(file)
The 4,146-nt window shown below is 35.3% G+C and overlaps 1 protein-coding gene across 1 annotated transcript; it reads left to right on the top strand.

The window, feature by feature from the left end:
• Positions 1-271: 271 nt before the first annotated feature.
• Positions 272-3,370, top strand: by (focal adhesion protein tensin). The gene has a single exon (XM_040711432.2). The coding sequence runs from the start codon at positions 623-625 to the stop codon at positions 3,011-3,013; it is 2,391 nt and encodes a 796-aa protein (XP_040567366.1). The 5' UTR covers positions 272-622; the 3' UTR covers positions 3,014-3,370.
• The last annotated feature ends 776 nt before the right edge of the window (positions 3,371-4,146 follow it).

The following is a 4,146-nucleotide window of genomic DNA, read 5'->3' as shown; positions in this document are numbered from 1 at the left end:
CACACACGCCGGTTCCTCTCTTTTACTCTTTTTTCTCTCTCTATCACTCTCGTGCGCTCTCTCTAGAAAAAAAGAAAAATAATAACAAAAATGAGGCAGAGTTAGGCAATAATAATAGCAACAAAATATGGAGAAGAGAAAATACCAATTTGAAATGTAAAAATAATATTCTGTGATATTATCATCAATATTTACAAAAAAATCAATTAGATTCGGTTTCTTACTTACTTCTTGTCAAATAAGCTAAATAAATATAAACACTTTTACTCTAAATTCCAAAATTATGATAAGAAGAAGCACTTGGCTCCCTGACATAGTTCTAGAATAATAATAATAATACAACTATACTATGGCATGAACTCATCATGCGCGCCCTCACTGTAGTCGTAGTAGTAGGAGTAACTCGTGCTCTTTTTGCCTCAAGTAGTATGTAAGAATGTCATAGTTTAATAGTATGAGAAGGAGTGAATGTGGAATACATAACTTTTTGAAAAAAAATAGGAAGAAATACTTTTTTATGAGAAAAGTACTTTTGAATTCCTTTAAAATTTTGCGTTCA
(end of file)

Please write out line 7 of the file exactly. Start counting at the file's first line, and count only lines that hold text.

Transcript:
CACACACGCCGGTTCCTCTCTTTTACTCTTTTTTCTCTCTCTATCACTCTCGTGCGCTCTCTCTAGAAAAAAAGAAAAATAATAACAAAAATGAGGCAGAGTTAGGCAATAATAATAGCAACAAAATATGGAGAAGAGAAAATACCAATTTGAAATGTAAAAATAATATTCTGTGATATTATCATCAATATTTACAAAAAAATCAATTAGATTCGGTTTCTTACTTACTTCTTGTCAAATAAGCTAAATAAATATAAACACTTTTACTCTAAATTCCAAAATTATGATAAGAAGAAGCACTTGGCTCCCTGACATAGTTCTAGAATAATAATAATAATACAACTATACTATGGCATGAACTCATCATGCGCGCCCTCACTGTAGTCGTAGTAGTAGGAGTAACTCGTGCTCTTTTTGCCTCAAGTAGTATGTAAGAATGTCATAGTTTAATAGTATGAGAAGGAGTGAATGTGGAATACATAACTTTTTGAAAAAAAATAGGAAGAAATACTTTTTTATGAGAAAAGTACTTTTGAATTCCTTTAAAATTTTGCGTTCA